In contrast to the UK, lawyers practising in the Gulf are used much less commonly in the negotiation of contracts – with some interesting results. However, the scale of the projects – and consequently disputes – tend to be much greater.
The Middle East has very different market dynamics to those elsewhere in the world. There remains a tendency to award contracts to the tender with the lowest price, and that price will have been kept artificially low as a result of a constant flow of new entrants to the market. Construction contracts are regularly agreed with a fixed price before the design is complete, leading to a lot of change to the design or construction after the contract is agreed.
There is no bar to including pay-when-paid clauses in contracts; nor is there any quick method of dispute resolution. As a result there is excessive pressure, and insolvency, in the supply chain. BIM and full life-cycle considerations are only just beginning to gain traction.
Of course, working in the Middle East also affords the opportunity to work on some stunning developments. Alongside energy projects and infrastructure, there are also world-first engineering feats, such as the world's largest Ferris wheel.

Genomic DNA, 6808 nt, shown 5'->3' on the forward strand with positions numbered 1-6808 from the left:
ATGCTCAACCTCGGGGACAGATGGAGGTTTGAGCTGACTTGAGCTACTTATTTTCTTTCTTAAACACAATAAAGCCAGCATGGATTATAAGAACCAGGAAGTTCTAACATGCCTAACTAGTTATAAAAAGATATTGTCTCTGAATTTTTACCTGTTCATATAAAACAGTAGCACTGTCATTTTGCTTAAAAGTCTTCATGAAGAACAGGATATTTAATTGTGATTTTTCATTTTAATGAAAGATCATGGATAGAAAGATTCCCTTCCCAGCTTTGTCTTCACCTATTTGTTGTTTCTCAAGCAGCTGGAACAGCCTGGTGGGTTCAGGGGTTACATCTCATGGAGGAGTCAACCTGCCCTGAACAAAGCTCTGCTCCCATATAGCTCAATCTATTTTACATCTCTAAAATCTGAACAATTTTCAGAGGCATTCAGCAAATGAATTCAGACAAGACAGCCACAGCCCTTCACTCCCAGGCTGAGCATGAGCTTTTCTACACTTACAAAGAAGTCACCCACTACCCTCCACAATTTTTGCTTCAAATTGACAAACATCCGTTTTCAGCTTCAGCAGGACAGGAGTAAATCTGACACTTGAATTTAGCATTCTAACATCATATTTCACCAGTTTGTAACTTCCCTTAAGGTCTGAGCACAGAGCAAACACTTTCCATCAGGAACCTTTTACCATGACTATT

Over the past five or more years, many groups have called for change to the industry in the Middle East to address some of the issues mentioned above. One example is DLA Piper's report Time for Change.
Notwithstanding these various initiatives, construction in the Middle East has seen relatively little change. However, the world is transforming fast, and the industry is having to respond to that globally. The demand for sustainability in all its forms is encouraging change, and with the UAE hosting COP28 later this year there is an opportunity for the Middle East to be a catalyst for change too.